IMG_0515In New York, we’ve not only got people from just about every country, we’ve also got a number of foreign cultural institutes.  Throughout the year I’ll be featuring a different one, and we’re starting off with Ireland.  Now I know some of you are scratching your heads, since March, with the Saint Patrick’s Day parade would seem a more logical place, but last week I was at the Irish Consulate for their monthly First Friday breakfast reception where Charlie Flanagan, Minister for Foreign Affairs and Trade spoke.  2016 is a centenary year for Ireland and a number of events are planned across the US to commemorate the 2016 Proclamation of the Republic.  You can find a list of events on the website of the Irish Consulate General in NY  

New York also boasts a number of Irish performing arts/cultural centers.  The Irish Arts Center NYC   hosts wonderful theatre and musical performances.  Right now, they’re co-presenting Enda Kenney’s “The Last Hotel” which is playing at St. Anne’s Warehouse in Brooklyn through the 17th.  At the end of February, they’re bringing back “The Man in the Woman’s Shoes” and in April, the singer Camille O’Sullivan will be performing there.  The IAC NYC also runs classes in Irish music, dance and language, and has lots of programs for kids!

The Irish Repertory Theatre   is currently using other space while it’s own is being renovated.  Through March 6th, you can catch Burial at Thebes, Seamus Heaney’s reworking of Antigone (I’ll be going to see it on the 23rd, and will post a review), and on January 29th, a reading by playwright Jennifer O’Grady of Charlottes Letters.

Just across the East River (and only one stop from Grand Central) in Long Island City, Queens is the New York Irish Center,  an intimate space that’s great for concerts,  films and theatre, and has low ticket prices.  This Friday, they’ll be showing a documentary on the late Luke Kelly of the Dubliners.  Every month, they host a Ceili:  an evening of traditional Irish set dancing.  The Center also hosts classes in Irish music and language.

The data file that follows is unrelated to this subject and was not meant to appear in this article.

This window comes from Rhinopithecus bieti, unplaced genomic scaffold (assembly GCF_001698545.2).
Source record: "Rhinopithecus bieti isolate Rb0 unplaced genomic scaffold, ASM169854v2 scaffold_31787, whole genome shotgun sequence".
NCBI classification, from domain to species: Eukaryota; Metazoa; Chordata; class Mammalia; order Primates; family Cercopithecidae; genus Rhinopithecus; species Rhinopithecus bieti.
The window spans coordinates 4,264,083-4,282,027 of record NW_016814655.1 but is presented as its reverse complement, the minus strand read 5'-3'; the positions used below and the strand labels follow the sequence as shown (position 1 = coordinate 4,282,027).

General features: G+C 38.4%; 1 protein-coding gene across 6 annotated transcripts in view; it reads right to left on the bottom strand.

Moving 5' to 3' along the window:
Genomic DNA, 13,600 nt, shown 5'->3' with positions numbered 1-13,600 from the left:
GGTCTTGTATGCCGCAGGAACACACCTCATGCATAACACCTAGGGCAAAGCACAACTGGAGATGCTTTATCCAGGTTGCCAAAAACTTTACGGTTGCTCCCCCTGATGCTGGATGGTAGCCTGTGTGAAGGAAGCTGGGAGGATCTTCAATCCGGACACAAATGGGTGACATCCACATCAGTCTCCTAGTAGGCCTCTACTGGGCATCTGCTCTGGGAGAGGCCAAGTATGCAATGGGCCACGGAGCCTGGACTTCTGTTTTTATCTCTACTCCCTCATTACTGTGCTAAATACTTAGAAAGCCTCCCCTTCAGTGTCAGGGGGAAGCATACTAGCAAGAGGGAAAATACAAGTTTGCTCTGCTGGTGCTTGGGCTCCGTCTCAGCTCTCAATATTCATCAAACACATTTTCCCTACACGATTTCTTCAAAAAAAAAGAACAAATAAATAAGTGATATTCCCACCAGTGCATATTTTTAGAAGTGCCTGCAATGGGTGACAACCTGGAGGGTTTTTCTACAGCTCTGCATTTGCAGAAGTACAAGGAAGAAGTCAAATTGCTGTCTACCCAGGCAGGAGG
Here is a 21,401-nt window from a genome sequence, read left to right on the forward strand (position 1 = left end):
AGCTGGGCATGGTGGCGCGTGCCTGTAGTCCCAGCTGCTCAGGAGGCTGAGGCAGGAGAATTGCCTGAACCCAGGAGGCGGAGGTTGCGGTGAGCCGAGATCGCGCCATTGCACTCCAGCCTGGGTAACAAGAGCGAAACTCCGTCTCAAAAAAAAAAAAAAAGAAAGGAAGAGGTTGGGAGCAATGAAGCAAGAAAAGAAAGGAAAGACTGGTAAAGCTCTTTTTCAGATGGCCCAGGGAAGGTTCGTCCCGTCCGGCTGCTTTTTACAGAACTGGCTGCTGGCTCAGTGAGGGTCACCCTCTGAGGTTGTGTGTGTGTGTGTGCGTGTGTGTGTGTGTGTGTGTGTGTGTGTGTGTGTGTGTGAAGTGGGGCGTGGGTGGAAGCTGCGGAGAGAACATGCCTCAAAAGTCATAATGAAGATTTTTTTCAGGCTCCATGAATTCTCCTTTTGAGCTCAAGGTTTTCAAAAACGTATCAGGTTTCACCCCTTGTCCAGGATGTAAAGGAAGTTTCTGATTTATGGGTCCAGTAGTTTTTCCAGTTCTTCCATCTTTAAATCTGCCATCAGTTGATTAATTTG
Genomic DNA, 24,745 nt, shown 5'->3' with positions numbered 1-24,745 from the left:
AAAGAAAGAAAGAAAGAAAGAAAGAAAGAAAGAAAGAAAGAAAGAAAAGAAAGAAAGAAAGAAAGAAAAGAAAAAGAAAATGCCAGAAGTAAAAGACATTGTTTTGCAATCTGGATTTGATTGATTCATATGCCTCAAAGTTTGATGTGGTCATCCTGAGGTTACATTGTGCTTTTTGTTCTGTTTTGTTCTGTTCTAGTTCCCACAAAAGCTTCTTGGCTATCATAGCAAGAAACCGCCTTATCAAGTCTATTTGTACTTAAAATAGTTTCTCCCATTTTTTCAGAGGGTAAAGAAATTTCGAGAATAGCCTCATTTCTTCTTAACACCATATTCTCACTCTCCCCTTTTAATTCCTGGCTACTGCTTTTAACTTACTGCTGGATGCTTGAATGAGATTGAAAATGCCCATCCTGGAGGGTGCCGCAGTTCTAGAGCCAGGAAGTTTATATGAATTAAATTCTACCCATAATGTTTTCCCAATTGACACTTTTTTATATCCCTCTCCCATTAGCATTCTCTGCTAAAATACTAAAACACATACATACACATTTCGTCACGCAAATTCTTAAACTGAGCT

The American Irish Historical Society  hosts lectures, seminars, readings and performances throughout the year. On January 25th, it will host a lecture on Edward O’Meagher Condon;  on January 27th, a concert with Israeli pianist Tomer Gewirtzman, and on February 25th, the launch of a CD of Yeats poems set to music. Its library and archives contain a wide variety of rare books and artifacts from the 17th century to the present.

At Glucksman Ireland House NYU  you can enjoy concerts, films, and talks, as well as readings by writers, poets and playwrights throughout the year, many of which are free, the others of which are really low cost.

In the fall, Origin Theatre produces 1st Irish, a festival of Irish plays, readings and films that’s simply wonderful.  Every year I attend several of the performances, and they’ve all been great.  Mark your calendars NOW!

If you’re down by Battery Park, stop and visit the Irish Hunger Memorial  at Vesey Street and North End Avenue. It blends very well into its surroundings, and you may take a moment to realize you’ve found it.  Designed by artist Brian Tolle, this calm and pastural site representing  a rural Irish landscape, contains a rebuilt 19th century Irish stone cottage, set in a field with walls made of stones from all across Ireland.

I’ve only covered the tip of the iceberg here, so to speak.  There are many other organizations who will be having events throughout the year, and I’ll post information on them when I get it.  In the meantime, I think you’ve got enough here to get started…


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